Re “How aggressively should cities in dog-loving San Diego County enforce leash laws?” (Nov. 24): As a dog owner who has used both an off-leash dog park and local unauthorized parks, I have experienced far better behavior (both dogs and owners) in the latter setting. There are too few off-leash parks for the number of dogs, making them crowded and unsafe. I see far more dog messes left by leash dogs on my walks around my local park, whereas the off-leash owners I know are more diligent about picking up after their dogs. I would like to suggest that the city park system establish off-leash days/hours as it does at some of the beach areas. Irresponsible owners who can’t or won’t control their animals are the real problem.
The Humane Society’s time and efforts would be far better spent in teaching prospective dog owners about dog behavior and requiring training for dogs and owners before adoption.
In regards to the article questioning enforcement of leash laws, my first reaction is that you don’t create a law and offer enforcement and then ignore the requests for enforcement.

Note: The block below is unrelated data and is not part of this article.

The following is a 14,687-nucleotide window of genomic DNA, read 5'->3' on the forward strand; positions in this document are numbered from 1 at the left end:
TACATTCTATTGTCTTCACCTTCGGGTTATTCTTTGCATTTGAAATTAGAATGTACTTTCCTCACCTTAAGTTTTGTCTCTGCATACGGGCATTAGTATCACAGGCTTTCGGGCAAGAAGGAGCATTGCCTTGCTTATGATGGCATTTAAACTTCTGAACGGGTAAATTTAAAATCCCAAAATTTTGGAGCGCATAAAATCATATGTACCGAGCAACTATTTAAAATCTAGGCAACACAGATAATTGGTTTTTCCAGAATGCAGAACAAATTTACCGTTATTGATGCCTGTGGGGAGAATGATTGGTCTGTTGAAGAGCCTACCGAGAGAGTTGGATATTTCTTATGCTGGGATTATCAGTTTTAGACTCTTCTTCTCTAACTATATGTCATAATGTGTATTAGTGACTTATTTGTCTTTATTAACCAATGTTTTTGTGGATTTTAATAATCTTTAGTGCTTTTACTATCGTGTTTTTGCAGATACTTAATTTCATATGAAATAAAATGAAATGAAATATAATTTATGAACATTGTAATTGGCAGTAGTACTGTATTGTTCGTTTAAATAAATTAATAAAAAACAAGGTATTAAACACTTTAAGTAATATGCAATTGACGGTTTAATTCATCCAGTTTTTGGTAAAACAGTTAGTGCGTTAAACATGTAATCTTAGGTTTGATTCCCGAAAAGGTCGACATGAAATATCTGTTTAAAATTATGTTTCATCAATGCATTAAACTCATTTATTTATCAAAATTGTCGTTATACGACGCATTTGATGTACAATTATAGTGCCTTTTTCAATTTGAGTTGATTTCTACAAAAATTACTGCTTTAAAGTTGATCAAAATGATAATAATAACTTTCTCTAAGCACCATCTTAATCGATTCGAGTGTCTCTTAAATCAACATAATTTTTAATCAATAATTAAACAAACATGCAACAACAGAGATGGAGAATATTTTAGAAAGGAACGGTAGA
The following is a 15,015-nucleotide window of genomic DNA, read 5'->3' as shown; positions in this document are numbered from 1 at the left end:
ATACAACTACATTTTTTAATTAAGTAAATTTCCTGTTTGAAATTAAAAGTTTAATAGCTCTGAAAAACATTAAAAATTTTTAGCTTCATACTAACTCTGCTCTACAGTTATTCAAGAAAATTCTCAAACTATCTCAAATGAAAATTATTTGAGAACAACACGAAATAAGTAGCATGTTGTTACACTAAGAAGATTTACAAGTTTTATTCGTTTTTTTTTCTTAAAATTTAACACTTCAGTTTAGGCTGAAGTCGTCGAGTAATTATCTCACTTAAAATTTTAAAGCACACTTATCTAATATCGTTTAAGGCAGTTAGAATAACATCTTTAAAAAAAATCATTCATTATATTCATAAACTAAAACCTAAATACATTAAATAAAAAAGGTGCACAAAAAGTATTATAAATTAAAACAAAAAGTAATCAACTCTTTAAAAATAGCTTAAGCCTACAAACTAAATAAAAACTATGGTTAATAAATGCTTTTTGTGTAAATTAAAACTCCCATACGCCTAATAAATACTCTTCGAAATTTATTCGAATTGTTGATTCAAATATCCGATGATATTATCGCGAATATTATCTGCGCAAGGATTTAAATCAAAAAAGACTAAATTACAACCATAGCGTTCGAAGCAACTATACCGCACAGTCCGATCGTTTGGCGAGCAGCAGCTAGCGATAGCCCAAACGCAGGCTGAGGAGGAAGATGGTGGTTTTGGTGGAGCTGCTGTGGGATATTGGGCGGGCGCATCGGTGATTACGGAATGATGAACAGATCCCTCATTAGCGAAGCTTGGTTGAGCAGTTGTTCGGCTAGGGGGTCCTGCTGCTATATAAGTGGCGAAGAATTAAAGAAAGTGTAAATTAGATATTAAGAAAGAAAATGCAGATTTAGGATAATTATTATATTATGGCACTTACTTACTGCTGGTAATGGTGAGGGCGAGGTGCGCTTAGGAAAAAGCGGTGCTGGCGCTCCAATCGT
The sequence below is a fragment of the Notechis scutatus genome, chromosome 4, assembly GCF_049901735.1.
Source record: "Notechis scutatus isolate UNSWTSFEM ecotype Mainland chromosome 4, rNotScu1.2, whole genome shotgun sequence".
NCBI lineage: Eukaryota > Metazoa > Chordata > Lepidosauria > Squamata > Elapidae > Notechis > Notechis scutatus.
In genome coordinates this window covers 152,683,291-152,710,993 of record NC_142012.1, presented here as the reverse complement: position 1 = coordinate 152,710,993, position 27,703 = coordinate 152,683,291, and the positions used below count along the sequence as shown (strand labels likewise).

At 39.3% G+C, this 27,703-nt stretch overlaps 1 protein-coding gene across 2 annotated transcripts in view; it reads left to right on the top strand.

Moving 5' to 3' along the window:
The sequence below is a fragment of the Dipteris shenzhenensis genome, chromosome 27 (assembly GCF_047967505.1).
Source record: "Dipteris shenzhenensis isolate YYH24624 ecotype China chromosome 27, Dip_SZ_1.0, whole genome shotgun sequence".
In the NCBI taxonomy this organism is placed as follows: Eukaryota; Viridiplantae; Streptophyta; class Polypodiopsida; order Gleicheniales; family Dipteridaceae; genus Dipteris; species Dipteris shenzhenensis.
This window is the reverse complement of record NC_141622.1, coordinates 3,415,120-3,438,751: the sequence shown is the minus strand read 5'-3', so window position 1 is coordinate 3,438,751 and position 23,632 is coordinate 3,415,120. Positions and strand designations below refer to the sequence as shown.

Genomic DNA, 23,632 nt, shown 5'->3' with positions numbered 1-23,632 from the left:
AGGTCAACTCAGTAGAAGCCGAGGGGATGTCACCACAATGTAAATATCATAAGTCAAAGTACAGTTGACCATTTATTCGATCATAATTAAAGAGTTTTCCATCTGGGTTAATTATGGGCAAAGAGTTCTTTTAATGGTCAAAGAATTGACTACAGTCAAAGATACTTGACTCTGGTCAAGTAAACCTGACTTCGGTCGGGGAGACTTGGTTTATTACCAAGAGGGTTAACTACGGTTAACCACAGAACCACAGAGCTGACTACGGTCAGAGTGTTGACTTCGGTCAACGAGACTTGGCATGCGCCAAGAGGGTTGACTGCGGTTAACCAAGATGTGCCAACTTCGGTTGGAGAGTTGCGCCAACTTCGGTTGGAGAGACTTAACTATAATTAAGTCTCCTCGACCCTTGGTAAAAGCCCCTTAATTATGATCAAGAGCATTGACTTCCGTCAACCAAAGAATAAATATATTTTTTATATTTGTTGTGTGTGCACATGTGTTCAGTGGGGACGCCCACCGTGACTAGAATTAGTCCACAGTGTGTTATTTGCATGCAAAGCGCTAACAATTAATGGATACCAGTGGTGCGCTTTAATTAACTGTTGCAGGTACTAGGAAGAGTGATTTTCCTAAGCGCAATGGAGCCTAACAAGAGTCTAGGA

I believe there are well-behaved dogs who frolic in parks that are friendly and well-trained. But I have witnessed many that are a danger to dogs and humans.
I just got a new puppy and she almost got trampled by the larger off-leash dogs that were frolicking about her at Morley Field (where there is an off-leash area available).
I am not able to ascertain how another dog will treat mine and I don’t know how my new puppy will treat other dogs. So my dog will always be leashed.
If I feel threatened, or my dog feels threatened, I will dial up the enforcement number and expect those I contact to provide a warning or a citation; that’s the law.